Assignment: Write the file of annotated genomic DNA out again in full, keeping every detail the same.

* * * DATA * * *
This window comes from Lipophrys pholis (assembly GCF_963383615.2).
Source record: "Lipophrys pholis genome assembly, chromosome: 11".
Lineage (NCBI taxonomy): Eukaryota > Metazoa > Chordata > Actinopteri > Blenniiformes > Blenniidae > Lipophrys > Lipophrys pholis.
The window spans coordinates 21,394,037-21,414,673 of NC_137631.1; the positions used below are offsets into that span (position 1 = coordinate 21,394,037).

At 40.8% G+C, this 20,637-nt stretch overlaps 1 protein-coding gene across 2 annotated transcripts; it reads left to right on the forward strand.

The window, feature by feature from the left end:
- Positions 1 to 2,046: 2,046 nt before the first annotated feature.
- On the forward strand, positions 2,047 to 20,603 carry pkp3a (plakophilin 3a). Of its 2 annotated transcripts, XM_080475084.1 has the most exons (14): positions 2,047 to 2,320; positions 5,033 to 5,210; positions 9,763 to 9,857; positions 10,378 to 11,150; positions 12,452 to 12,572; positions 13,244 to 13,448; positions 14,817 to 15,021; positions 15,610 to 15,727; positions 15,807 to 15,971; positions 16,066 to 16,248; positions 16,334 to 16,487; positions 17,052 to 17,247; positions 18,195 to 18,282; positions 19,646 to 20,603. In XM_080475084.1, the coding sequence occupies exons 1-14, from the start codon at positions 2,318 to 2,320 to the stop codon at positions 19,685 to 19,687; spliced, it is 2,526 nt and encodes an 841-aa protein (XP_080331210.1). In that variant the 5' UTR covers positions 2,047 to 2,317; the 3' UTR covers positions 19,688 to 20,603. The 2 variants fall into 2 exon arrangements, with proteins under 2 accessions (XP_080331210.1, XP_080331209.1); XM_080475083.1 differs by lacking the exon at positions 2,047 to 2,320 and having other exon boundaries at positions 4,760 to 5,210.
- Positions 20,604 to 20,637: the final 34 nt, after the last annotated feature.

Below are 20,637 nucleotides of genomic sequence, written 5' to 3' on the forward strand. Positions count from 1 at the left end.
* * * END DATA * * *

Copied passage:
This window comes from Lipophrys pholis (assembly GCF_963383615.2).
Source record: "Lipophrys pholis genome assembly, chromosome: 11".
Lineage (NCBI taxonomy): Eukaryota > Metazoa > Chordata > Actinopteri > Blenniiformes > Blenniidae > Lipophrys > Lipophrys pholis.
The window spans coordinates 21,394,037-21,414,673 of NC_137631.1; the positions used below are offsets into that span (position 1 = coordinate 21,394,037).

At 40.8% G+C, this 20,637-nt stretch overlaps 1 protein-coding gene across 2 annotated transcripts; it reads left to right on the forward strand.

The window, feature by feature from the left end:
- Positions 1 to 2,046: 2,046 nt before the first annotated feature.
- On the forward strand, positions 2,047 to 20,603 carry pkp3a (plakophilin 3a). Of its 2 annotated transcripts, XM_080475084.1 has the most exons (14): positions 2,047 to 2,320; positions 5,033 to 5,210; positions 9,763 to 9,857; positions 10,378 to 11,150; positions 12,452 to 12,572; positions 13,244 to 13,448; positions 14,817 to 15,021; positions 15,610 to 15,727; positions 15,807 to 15,971; positions 16,066 to 16,248; positions 16,334 to 16,487; positions 17,052 to 17,247; positions 18,195 to 18,282; positions 19,646 to 20,603. In XM_080475084.1, the coding sequence occupies exons 1-14, from the start codon at positions 2,318 to 2,320 to the stop codon at positions 19,685 to 19,687; spliced, it is 2,526 nt and encodes an 841-aa protein (XP_080331210.1). In that variant the 5' UTR covers positions 2,047 to 2,317; the 3' UTR covers positions 19,688 to 20,603. The 2 variants fall into 2 exon arrangements, with proteins under 2 accessions (XP_080331210.1, XP_080331209.1); XM_080475083.1 differs by lacking the exon at positions 2,047 to 2,320 and having other exon boundaries at positions 4,760 to 5,210.
- Positions 20,604 to 20,637: the final 34 nt, after the last annotated feature.

Below are 20,637 nucleotides of genomic sequence, written 5' to 3' on the forward strand. Positions count from 1 at the left end.